INTERNET DRAFT                                                  May 1998

   4.1 Single source broadcast

   Here a single source wishes to continuously broadcast data to a large
   number of passive recipients. The source can be a news agency that
   broadcasts stock-quotes and news-feeds to paying customers, or a
   Pay-TV station. We list a number of characteristics:

   The number of recipients can be up to hundreds of thousands or even
   several millions.  The source is typically a top-end machine with
   ample resources. It can also be parallelized or even split to several
   sources in different locations. The recipients are typically
   lower-end machines with limited resources. Consequently, and security
   solution must optimize for efficiency at the recipient side.

   Although the life-time of the group is usually long, the group
   membership is dynamic: members join and leave at a relatively high
   rate. In addition, at peak times (say, before and after important
   broadcasts) a high volume of sign-on/sign-off requests are expected.
   In addition, it can be assumed that members have a long-term
   relationship with the group; this may facilitate processing of
   sign-on/sign-off requests.


   The volume of transmitted data may vary considerably: if only
   text is being transmitted then the volume is relatively low (and
   the latency requirements are quite relaxed); if audio/video is
   transmitted (say, in on-line pay-TV) then the volume can be very
   high and very little latency is allowed.

   Authenticity of the transmitted data is a crucial concern and
   should be strictly maintained: a client must never accept a forged
   stock-quote as authentic. Another important concern is preventing
   non-members from using the service. This can be achieved by
   encrypting the data; yet the encryption may be weak since there
   is no real secrecy requirement - only prevention from easy
   unauthorized use.

   The required latency of the communication varies from application
   to application.  Member revocation should be performed within minutes
   or seconds from the time it is requested (but it is typically not
   required to remove members within fractions of a second)

   There is usually a natural group owner that manages access-control as
   well as key management. However, the sender of data may be a
   different entity (say, Yahoo broadcasting Reuters stock-quotes in its
   home-page).







Canetti, Pinkas                                                 [Page 6]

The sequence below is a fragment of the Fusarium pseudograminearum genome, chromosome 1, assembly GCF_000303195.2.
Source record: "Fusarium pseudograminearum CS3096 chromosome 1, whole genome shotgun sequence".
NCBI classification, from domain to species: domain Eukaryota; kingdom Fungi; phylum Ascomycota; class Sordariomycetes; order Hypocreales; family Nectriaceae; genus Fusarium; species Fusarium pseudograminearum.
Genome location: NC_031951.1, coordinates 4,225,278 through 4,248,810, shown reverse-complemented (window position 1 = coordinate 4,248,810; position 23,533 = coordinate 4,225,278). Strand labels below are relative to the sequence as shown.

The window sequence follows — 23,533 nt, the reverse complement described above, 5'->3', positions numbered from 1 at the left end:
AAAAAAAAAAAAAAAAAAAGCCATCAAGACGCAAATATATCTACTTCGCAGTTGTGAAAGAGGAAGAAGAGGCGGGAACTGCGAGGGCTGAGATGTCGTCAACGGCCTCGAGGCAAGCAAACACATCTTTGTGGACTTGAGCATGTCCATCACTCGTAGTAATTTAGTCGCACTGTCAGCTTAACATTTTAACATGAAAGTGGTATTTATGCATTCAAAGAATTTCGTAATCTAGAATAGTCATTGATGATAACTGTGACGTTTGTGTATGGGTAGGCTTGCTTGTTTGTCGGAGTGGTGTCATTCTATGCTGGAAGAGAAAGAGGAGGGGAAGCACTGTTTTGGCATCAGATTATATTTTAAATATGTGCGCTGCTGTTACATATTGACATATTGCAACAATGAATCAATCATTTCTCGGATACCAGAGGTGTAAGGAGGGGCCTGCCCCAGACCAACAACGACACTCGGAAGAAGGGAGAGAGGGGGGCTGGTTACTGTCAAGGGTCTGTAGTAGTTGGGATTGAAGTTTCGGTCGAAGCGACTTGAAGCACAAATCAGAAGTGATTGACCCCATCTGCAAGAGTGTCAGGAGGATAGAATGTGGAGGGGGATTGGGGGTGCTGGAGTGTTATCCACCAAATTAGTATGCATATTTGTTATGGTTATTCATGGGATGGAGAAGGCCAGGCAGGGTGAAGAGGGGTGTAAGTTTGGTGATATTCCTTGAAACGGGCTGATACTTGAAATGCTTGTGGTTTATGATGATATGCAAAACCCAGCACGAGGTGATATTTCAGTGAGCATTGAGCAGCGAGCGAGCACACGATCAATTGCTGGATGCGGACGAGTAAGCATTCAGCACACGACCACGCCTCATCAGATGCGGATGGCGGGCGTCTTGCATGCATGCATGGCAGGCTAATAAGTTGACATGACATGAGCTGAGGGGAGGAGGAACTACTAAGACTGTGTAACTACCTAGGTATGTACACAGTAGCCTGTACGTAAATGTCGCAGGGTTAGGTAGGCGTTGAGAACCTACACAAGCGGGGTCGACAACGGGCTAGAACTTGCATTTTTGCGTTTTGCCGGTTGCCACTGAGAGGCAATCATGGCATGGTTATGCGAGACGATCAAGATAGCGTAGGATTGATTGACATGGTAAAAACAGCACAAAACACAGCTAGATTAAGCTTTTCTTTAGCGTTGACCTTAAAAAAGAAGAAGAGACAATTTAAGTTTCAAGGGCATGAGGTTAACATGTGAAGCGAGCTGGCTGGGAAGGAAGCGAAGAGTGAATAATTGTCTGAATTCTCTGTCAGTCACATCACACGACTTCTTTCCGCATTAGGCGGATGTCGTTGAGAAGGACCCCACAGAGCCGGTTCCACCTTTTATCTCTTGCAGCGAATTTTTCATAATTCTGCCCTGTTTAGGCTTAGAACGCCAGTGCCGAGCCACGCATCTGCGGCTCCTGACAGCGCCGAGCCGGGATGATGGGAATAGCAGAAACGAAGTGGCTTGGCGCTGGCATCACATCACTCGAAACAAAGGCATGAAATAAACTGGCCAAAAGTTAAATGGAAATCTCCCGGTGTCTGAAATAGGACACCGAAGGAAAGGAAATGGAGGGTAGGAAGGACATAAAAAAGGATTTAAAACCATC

INTERNET DRAFT                                                  May 1998



  4.2  Virtual Conferences


   Typical virtual conference scenarios may include on-line meetings
   of corporate executives or committees, town-hall type meetings,
   interactive lectures and classes, and multiparty video games.
   A virtual conference involves several tens to hundreds of peers,
   often with roughly similar computational resources. Usually most,
   or all, group members may a-priori wish to transmit data
   (although often there is a small set of members that generate
   most of the bandwidth).

   The group is often formed per event and is relatively short-lived
   (say, few minutes or hours). Membership is often static: members
   join at start-up, and remain signed on throughout. Furthermore,
   even if a member leaves it is often not crucial to
   cryptographically revoke their group membership.
   Bandwidth and latency requirements vary from application to
   application, similarly to the case of single source
   broadcast. However, latency (and especially sender initialization)
   should typically be very small in order to facilitate the
   simultaneity and interactivity of virtual conferences.

   Authenticity of data {\em and sender} is the most crucial
   security concern. In some scenarios maintaining secrecy of data and
   anonymity of members may be crucial as well; in many other
   scenarios secrecy of data is not a concern at all. There is often a
   natural group owner that may serve as a trusted center. Yet,
   it is always beneficial to distribute trust as much as possible.



   5.  A mini-survey of known related work

   Following is a short survey of multicast security related work. The
   authors apologize in advance for any misinterpretations and
   omissions. Please write and complain. They will be happy to update
   and correct the draft.
   The first three sections of the survey describe work on three main
   issues described above: group key management, individual
   authentication, and membership revocation. The last section describes
   work on prototypes which implement various elements of multicast
   security.







Canetti, Pinkas                                                 [Page 7]